Wesfarmers’ Coles supermarket division produced strong third quarter retail sales growth for the period ending 31 March, in marked contrast to rival Woolworths’ stagnant start to sales in 2012.
Stripping out the impact of new stores opened in the past year, Coles’ comparable store sales rose by 2.7 percent relative to the same quarter last year.
While that was down from 3.7pc in the second quarter and 5.2pc in the first quarter of 2011-12, it still easily beat Woolworths, which last week reported that its supermarket sales were static compared with the same quarter a year ago.
The result means Coles has now beaten Woolworths in the sales growth performance indicator for 11 consecutive quarters, driven by strong growth in both customer numbers and units sold as store sales productivity continued to improve.
Shelf prices at Coles fell by 3.6pc during the last quarter, against 4.4pc for Woolworths, which suggests that Woolworths is now using discounting and promotion to try to win-back customers.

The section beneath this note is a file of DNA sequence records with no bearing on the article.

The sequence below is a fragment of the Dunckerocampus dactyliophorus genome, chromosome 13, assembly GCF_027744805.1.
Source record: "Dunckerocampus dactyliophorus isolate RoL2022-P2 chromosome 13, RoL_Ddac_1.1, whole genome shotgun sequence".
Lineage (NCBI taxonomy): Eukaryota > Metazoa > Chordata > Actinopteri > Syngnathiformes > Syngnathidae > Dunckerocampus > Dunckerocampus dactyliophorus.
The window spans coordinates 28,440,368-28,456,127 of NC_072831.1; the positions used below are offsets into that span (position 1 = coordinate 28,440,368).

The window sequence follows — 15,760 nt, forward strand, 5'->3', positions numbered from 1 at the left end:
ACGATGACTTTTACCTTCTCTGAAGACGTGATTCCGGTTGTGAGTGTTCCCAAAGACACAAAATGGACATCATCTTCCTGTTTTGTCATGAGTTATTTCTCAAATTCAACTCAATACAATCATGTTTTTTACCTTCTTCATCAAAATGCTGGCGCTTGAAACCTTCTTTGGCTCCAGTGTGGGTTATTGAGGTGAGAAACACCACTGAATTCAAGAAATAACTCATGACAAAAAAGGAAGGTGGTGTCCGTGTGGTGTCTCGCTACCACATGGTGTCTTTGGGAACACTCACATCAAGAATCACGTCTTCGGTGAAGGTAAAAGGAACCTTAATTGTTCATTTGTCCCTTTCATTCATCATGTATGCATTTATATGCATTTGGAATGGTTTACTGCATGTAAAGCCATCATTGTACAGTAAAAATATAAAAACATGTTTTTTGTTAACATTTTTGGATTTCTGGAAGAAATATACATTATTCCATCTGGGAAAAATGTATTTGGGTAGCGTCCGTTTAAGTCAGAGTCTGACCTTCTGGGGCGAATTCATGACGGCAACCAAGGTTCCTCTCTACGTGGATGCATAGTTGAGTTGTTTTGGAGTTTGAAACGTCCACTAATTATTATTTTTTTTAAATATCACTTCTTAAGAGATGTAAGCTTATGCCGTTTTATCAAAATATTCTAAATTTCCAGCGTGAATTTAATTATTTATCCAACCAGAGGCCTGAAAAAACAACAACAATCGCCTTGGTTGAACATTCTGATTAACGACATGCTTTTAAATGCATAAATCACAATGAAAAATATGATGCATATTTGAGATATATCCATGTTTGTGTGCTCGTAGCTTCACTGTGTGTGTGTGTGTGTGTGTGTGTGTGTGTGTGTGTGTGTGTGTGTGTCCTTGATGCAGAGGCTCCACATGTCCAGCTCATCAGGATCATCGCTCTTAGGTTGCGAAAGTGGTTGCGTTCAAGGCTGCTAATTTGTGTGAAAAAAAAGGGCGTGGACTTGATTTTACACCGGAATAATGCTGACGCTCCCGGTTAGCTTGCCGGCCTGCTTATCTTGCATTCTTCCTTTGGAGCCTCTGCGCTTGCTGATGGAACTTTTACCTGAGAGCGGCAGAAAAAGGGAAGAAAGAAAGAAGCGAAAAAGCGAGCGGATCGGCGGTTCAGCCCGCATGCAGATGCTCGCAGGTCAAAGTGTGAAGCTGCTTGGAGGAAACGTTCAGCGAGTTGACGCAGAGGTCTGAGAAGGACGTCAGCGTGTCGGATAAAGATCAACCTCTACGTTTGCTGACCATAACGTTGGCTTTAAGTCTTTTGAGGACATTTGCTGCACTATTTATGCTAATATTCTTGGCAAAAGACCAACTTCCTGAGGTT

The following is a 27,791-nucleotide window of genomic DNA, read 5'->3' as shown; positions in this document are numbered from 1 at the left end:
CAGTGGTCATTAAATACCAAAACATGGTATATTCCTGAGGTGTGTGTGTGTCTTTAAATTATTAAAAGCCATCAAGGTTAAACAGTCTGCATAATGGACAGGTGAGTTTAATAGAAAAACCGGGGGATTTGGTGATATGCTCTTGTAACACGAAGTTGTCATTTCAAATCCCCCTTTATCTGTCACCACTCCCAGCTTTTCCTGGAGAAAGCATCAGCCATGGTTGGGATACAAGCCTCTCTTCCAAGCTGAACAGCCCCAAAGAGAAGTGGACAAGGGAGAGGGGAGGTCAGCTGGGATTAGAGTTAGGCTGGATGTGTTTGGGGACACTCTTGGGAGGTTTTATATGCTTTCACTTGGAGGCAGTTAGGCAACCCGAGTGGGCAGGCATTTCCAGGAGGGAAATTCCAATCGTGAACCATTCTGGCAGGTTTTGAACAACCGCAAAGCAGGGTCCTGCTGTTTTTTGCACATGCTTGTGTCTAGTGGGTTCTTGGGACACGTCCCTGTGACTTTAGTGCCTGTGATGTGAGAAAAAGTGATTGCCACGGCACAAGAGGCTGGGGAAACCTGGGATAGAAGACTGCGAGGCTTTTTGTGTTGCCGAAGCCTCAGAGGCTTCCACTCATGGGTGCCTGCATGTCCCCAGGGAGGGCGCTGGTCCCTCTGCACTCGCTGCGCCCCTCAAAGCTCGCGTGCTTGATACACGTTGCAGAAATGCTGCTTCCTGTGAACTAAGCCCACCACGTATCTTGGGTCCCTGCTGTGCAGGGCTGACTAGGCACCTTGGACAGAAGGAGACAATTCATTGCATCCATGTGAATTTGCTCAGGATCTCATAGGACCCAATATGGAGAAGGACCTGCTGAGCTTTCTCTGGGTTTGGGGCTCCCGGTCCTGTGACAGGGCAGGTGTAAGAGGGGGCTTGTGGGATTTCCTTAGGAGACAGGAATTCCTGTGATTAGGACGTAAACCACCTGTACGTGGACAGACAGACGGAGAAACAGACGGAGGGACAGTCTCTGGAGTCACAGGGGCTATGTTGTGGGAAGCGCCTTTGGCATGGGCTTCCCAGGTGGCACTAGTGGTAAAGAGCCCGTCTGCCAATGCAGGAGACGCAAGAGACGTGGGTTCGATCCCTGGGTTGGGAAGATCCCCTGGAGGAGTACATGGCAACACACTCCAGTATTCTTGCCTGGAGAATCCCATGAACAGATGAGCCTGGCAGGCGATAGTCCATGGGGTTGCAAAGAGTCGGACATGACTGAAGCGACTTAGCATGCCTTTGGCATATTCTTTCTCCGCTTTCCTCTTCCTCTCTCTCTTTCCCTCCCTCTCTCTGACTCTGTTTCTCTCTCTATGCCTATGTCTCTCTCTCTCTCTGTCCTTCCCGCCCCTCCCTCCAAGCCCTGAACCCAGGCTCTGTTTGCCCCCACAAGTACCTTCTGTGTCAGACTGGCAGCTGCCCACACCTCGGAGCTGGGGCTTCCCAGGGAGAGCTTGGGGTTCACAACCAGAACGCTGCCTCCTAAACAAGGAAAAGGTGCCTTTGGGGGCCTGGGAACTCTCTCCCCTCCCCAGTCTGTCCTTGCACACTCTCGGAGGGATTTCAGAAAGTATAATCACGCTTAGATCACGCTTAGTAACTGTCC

Coles managing director Richard Goyder said he was pleased with the most recent quarterly sales result, especially given the relatively tough retail environment, a record level of price deflation and the level of ‘price investment in value’ being driven by the Wesfarmers group.
Wesfarmers’ total supermarkets business, which includes convenience stores, had Q3 sales of $7.85 billion.
Record fresh produce deflation of approximately 25pc in the third quarter had a significant impact on reported sales growth. Fresh produce deflation combined with ongoing investment in lower prices resulted in food and liquor price deflation of 3.6pc during the quarter.
Mr Goyder remained confident that Coles was winning the price war with its largest competitor. ''Coles is leading on price and we have done for some time – we are setting the price agenda,'' he told the market on Tuesday.
Company managing director Ian McLeod said work in further improving quality was reinforced through the company’s increasing commitment to direct-sourcing from Australian growers and the extension of ‘Super Specials’ across every state.
This, together with Coles’ ‘Freshness’ marketing campaign, contributed to strong growth in fresh produce participation. The outcome was good for Coles, great for Australian growers and even better for customers, Mr McLeod said.
Last week also saw the re-launch of Coles’ customer loyalty program, Fly-Buys.